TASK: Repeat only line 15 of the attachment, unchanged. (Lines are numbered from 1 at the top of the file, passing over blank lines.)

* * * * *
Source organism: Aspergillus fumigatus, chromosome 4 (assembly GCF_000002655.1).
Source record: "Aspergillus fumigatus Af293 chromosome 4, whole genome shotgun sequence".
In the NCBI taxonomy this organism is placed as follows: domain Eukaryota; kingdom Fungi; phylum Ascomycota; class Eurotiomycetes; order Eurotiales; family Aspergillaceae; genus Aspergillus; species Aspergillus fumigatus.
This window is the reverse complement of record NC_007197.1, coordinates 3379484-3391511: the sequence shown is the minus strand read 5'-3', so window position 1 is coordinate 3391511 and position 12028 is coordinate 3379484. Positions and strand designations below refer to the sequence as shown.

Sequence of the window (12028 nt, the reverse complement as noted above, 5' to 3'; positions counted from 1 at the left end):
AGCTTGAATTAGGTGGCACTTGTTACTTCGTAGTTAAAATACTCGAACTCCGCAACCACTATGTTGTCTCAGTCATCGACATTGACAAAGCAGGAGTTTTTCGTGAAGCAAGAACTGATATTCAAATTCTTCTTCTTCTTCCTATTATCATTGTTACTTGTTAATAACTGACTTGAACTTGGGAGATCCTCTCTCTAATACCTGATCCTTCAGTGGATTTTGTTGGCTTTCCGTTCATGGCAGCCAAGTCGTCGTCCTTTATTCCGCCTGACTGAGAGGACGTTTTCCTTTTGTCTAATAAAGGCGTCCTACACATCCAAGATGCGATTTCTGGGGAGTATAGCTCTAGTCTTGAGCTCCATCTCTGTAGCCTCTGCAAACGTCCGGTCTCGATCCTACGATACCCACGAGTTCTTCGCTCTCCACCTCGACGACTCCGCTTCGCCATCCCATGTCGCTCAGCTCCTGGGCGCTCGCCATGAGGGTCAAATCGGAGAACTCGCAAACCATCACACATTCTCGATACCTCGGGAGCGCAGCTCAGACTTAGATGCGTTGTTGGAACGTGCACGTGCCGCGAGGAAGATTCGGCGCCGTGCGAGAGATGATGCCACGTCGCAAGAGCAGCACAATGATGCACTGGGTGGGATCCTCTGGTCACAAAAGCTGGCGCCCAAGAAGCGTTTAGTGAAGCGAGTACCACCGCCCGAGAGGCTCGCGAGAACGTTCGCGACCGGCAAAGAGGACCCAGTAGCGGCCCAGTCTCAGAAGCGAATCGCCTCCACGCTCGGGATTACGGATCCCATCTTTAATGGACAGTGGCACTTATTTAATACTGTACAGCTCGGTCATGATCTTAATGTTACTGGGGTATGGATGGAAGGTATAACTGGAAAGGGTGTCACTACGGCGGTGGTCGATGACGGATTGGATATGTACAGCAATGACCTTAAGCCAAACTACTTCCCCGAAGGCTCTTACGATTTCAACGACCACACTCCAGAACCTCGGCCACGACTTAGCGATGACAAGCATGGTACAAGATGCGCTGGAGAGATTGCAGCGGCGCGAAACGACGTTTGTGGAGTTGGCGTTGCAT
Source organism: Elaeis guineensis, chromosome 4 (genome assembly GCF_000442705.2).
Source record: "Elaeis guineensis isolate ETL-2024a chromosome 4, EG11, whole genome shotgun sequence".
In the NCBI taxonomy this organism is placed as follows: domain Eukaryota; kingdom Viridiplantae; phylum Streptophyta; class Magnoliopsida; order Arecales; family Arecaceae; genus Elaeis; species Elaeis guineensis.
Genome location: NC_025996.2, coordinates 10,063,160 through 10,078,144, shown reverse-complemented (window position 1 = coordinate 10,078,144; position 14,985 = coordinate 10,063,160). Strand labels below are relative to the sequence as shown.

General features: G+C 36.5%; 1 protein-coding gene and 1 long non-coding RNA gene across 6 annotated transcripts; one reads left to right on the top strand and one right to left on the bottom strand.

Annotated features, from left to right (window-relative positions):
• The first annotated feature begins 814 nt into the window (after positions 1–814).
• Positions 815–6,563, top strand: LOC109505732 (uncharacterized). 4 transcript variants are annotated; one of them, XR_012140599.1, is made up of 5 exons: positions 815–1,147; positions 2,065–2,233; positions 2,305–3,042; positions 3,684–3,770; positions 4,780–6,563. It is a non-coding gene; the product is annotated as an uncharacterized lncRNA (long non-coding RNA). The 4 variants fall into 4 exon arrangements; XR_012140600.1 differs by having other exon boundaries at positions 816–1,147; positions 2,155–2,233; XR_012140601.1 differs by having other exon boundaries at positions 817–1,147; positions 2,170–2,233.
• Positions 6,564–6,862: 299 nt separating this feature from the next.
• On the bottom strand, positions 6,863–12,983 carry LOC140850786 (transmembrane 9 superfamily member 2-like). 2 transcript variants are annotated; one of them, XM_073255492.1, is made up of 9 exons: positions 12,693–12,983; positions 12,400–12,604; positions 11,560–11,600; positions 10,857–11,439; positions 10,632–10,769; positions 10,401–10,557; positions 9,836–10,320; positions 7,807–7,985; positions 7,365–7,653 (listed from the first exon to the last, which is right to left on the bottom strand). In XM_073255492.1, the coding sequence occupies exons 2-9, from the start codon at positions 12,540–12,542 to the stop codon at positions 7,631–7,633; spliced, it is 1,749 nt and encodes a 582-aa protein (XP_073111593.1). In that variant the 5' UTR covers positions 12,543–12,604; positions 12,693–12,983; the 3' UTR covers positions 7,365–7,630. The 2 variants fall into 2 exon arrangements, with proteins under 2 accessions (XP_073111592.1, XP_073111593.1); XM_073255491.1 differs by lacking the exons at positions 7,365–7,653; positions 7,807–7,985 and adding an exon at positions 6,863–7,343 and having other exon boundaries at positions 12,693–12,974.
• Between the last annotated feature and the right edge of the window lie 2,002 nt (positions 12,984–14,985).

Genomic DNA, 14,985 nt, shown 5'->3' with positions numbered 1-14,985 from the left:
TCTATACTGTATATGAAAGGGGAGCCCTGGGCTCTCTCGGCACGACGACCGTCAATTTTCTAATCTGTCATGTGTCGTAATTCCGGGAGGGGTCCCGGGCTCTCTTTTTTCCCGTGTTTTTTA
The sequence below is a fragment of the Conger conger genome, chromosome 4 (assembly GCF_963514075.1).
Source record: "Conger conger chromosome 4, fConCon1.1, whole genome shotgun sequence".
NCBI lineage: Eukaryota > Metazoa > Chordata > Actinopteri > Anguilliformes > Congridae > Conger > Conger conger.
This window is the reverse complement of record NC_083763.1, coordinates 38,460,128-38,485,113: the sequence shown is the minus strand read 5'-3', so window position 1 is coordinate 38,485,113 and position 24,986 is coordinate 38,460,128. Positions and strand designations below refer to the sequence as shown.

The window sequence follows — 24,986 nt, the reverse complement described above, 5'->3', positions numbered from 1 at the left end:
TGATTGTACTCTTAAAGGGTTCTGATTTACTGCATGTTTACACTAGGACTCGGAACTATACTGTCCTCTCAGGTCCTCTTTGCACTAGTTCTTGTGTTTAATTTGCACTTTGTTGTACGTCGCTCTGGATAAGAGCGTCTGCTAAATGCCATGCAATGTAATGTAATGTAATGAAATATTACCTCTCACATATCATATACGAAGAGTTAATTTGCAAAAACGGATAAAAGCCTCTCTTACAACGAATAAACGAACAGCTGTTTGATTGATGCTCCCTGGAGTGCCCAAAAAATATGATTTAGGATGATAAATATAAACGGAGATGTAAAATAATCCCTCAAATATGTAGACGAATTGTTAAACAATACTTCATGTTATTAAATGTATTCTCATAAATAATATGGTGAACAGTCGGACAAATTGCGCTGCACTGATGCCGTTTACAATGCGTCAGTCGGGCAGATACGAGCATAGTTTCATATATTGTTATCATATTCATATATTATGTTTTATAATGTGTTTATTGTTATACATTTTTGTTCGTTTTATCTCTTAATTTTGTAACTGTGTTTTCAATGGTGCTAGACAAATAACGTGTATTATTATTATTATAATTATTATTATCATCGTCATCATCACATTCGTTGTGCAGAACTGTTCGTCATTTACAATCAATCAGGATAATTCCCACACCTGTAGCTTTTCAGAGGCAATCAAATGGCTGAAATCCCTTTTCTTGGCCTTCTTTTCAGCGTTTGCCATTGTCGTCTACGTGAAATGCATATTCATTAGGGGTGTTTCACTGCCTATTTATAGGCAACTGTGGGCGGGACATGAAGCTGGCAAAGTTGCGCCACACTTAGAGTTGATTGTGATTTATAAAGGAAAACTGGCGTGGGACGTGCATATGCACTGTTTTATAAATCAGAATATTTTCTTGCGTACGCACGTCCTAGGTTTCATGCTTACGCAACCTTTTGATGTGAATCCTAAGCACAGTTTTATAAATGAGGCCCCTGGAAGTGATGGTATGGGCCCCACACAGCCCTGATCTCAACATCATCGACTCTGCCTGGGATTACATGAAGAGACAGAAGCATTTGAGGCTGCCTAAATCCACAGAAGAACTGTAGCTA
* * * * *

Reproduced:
• Positions 6,564–6,862: 299 nt separating this feature from the next.